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Content tagged with "legume"

Photo of bird's-foot trefoil, closeup of flower cluster.

Bird’s-Foot Trefoil

The flowers of bird's-foot trefoil grow in umbels, at the tips of the stalks, and have the typical configuration of pea flowers. This plant blooms May–September.

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Photo of bird's-foot trefoil, closeup of flower cluster.

Bird’s-Foot Trefoil

Lotus corniculatus
Bird’s-foot trefoil forms low patches of bright yellow flowers along roadsides, having been planted to stabilize soil after road construction. Up close, it clearly has pea flowers. The leaves are cloverlike, with two leafy stipules at the base of each.

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Photo of bird’s-foot trefoil plant with flowers

Bird’s-Foot Trefoil

Bird’s-foot trefoil forms low patches of bright yellow flowers along roadsides, having been planted to stabilize soil after road construction. Up close, it clearly has pea flowers. The leaves are trifoliate, with two leafy stipules at the base of each.

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Photo of bird’s-foot trefoil plant with flowers

Bird’s-Foot Trefoil

Bird’s-foot trefoil produces its bright golden yellow flowers from May to September. A native of Europe, it has a worldwide distribution. It is used as a low-growing groundcover, soil stabilizer, and forage and cover crop.

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Image of a black locust leaf

Black Locust

Robinia pseudoacacia
This tree, a member of the bean family, is easy to appreciate in May and June, when its showy white clusters of flowers perfume the breeze with their sweet smell. Bees like the flowers, too.

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Photo of black medick, a yellow, cloverlike wildflower, held in a hand

Black Medick

Black medick occurs in fields, lawns, waste places, and along roads and railroads. A native of Eurasia and Africa, it was introduced and has naturalized across much of North America. It is a nutritious but low-yielding legume for grazing animals and is not much planted in our area.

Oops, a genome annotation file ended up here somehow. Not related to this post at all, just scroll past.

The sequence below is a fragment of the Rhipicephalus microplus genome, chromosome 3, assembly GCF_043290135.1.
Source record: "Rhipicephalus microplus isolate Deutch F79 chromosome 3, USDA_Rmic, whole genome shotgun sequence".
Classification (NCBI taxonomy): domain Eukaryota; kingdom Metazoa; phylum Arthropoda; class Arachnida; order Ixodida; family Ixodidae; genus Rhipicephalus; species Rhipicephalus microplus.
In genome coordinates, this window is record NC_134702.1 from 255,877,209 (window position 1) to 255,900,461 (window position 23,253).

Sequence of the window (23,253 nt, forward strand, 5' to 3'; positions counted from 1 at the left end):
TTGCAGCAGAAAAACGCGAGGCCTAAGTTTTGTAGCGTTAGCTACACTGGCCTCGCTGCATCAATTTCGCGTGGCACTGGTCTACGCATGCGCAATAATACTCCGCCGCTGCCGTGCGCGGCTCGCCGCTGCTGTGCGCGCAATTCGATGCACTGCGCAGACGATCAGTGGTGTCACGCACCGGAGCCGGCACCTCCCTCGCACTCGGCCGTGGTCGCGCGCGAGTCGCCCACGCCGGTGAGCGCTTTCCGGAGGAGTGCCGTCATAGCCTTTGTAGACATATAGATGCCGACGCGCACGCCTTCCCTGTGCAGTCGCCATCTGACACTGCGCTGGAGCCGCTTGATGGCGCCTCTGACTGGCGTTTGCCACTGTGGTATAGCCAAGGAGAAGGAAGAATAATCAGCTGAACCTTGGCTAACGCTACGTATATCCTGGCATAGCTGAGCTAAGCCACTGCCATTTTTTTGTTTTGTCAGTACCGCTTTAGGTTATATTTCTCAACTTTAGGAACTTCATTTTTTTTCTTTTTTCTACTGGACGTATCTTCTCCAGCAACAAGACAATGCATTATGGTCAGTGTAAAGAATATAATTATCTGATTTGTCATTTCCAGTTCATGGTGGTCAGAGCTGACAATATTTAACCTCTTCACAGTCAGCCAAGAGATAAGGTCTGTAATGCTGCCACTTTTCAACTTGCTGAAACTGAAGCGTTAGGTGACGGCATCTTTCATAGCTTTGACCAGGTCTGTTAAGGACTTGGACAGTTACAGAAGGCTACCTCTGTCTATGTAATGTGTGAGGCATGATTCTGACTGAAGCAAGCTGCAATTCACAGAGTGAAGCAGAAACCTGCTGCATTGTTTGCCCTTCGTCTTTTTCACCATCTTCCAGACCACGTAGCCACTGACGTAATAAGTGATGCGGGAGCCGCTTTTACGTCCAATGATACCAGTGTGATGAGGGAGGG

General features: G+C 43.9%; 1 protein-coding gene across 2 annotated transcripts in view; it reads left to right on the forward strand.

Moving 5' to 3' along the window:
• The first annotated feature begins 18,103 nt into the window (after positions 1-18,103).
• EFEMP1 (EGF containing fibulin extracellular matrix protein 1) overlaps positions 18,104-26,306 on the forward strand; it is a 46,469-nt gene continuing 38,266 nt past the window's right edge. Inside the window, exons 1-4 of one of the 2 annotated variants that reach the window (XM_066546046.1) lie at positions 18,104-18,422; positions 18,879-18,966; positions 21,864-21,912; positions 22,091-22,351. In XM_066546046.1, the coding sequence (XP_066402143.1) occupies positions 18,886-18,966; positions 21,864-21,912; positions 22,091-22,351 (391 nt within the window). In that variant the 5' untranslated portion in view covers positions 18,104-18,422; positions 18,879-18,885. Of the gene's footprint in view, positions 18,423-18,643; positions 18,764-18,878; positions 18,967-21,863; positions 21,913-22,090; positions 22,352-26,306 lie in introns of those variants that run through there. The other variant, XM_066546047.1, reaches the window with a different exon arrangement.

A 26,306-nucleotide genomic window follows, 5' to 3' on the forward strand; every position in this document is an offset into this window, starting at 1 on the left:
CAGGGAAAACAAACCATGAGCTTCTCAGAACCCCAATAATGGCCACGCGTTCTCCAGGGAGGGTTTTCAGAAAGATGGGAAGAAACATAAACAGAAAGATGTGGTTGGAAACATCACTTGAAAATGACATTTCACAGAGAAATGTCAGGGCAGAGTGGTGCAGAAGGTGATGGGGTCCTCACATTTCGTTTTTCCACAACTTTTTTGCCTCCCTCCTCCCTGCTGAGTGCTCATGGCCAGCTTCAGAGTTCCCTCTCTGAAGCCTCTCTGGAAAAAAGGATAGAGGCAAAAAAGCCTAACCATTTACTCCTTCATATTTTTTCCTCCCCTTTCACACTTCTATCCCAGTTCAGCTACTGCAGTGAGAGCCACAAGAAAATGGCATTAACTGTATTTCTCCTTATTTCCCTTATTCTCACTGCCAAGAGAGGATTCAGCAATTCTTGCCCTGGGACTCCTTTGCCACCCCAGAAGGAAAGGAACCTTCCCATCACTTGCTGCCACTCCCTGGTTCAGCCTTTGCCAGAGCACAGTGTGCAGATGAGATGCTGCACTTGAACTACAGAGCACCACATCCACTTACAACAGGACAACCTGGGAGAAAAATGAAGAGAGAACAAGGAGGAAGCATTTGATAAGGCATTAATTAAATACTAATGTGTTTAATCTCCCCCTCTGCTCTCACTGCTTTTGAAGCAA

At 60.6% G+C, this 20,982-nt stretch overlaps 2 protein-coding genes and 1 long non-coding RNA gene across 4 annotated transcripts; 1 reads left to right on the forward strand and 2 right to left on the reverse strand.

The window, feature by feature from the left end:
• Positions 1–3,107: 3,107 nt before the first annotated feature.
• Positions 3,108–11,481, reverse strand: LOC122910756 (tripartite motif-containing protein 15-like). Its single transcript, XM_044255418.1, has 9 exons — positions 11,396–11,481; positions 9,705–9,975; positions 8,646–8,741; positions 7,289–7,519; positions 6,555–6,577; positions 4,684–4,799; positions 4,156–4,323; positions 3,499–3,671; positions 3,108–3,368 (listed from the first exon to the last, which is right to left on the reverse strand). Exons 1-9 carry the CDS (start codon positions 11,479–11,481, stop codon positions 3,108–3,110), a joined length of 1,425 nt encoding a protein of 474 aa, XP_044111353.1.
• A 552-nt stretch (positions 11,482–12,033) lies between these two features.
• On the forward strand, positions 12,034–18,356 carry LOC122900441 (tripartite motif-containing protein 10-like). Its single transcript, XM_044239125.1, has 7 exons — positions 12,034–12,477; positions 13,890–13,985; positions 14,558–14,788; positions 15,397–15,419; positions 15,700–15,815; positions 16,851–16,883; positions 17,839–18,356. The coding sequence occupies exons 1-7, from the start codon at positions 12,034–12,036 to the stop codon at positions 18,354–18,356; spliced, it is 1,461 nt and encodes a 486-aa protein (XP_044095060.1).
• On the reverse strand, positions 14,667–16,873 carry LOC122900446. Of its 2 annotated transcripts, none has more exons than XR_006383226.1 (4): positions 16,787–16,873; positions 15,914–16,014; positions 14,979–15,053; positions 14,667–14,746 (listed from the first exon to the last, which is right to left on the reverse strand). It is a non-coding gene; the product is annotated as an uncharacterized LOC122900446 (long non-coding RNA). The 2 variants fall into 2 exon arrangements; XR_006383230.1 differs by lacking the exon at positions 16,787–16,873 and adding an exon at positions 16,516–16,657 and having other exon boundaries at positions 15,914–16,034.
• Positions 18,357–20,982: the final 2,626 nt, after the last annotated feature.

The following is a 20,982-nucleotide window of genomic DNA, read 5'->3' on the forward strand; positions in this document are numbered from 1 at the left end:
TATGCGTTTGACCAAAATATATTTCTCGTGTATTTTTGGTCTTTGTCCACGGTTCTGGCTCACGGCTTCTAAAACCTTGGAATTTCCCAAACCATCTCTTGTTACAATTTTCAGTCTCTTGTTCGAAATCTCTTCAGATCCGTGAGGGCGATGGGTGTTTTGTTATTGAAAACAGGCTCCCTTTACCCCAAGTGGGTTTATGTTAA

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Photo of black medick closeup of cloverlike yellow flowerhead

Black Medick

Medicago lupulina
The small, cloverlike flowering heads and trifoliate leaves of black medick are clues that this plant is in the Fabaceae, the bean or pea family. An introduced, weedy species, it is closely related to alfalfa.

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Photo of black medick closeup of cloverlike yellow flowerhead

Black Medick (Flower)

The small, cloverlike flowering heads and trifoliate leaves of black medick are clues that this plant is in the Fabaceae, the bean or pea family. An introduced, weedy species, it is closely related to alfalfa.

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Photo of blue false indigo flowering stalk

Blue False Indigo

Baptisia australis
Blue false indigo is a native bushy perennial with three-parted compound leaves and showy, upright stalks of blue pea flowers. The seedpods are inflated and turn black upon maturity, and the seeds rattle around in the dry pods.

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Photo of blue false indigo flowering stalk

Blue False Indigo

Blue false indigo is a native bushy perennial with three-parted compound leaves and showy, upright stalks of blue pea-flowers. The seedpods are inflated and turn black upon maturity, and the seeds rattle around in the dry pods.

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